We have received a lot of feedback on our post: Scrum Events – The too many meetings problem. Many people are reaching out to us and provided feedback on the frustration stemming from meetings.
Meetings in the United States are a big problem. Nearly 37 billion dollars is wasted annually on unnecessary meetings, and in the Agile community, Scrum meetings are getting the blame. Our stance is that Scrum is not the issue but rather how companies are their conducting meetings.
Below is a list of the 9 top meeting “smells” to recognize and avoid in meetings:
- Lack of clearly documented Agenda.
- If a meeting invite doesn’t have an Agenda, I automatically question the importance of the meeting. Why should I attend a meeting that the organizer doesn’t think is important enough to generate a clearly defined purpose?
My rule: No Agenda NO Meeting.
- Lack of definition or goal. What type of meeting will this be?
- Status: Share Information, Provide Status, Give Update. Participants generally will restrict their participation to questions or clarification about the subject at hand.
- Advance Thinking: Define and\or analyze a problem, planning session, evaluate options. Participants are asked to advance the knowledge on a meeting topic. Decision is not necessarily required.
- Make Decisions: Address issues, determine solutions, and bring to closure. Decision required
- Obtain Input: Sponsor is looking for group input. Decision is not required
- Retrospective: Strengthen Relationships, Improve Process. Determine what is working? What is not working? What improvements can be implemented?
- Team Building: Strengthen Relationships, build Mutual Understanding, build community.
- Skill Development: Training, Increase subject matter knowledge.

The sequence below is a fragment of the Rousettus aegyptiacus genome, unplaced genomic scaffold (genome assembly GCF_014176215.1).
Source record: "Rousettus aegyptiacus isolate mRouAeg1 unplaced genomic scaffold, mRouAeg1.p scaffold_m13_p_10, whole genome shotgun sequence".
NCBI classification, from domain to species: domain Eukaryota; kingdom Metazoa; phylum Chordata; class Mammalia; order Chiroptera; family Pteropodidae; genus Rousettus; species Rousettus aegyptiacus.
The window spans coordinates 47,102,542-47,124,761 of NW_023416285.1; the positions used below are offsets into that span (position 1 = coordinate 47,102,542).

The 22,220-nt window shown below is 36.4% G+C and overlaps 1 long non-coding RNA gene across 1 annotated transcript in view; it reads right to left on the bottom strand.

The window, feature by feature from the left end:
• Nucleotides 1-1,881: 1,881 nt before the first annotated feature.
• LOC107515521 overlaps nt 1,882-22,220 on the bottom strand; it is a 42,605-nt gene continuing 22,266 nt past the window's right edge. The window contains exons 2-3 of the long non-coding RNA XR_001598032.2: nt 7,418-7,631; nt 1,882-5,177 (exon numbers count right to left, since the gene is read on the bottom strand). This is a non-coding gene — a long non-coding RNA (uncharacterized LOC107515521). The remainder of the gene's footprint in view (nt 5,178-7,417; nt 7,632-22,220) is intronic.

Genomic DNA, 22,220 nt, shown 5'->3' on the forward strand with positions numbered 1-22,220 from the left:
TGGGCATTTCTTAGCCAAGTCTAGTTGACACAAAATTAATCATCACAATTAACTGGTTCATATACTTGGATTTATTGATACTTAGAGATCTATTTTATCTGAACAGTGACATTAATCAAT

- Lack of defined roles.
- How do you expect meeting attendees to participate in a meeting? Are they a subject matter expert (SME), note taker, active participant, observer, or other? Give those who will be attending the meeting an opportunity to prepare for the meeting based on the Agenda and the Role that they are expected to perform.
- Scheduling too much time.
- When a 30 minute conversation blocks off an hour of your day. Did the participants get off topic? Was proper preparation completed in advance before the meeting was scheduled?
- Meetings that continually go over their time limit.
- Did you invite the right people? Was proper preparation done? Does the meeting organizer have the necessary facilitation skills?
- Scheduling meeting to ‘discuss’ when a quick conversation is enough.
- “Discuss” is never a valid meeting topic. If you just want to discuss something how about we go to coffee or sit in the break room and have quick chat.
- Meetings with more than 8 people.
- Meetings with too many participants can be difficult to manage. If you are scheduling a meeting with more than 8 people check to make sure the right 8 people are invited. Ask yourself if the proper pre-meeting preparation has been completed to make the meeting valuable for everyone.
- Meetings that could be covered in an email or quick conversation.
- Why waste time with a meeting that could be simply done in an email? If you are not sure, start with an email. Better yet, a quick face to face conversation.
- Meetings to review previous meeting (rehash)
- We have all been to meetings that rehash a previous meeting. Why? Was the first meeting not enough? Did we not send out notes for the meeting? Did new information develop?
Every company has issues with too many meetings. If you would like to develop skills to help your staff have more productive meetings, check out our Facilitation course.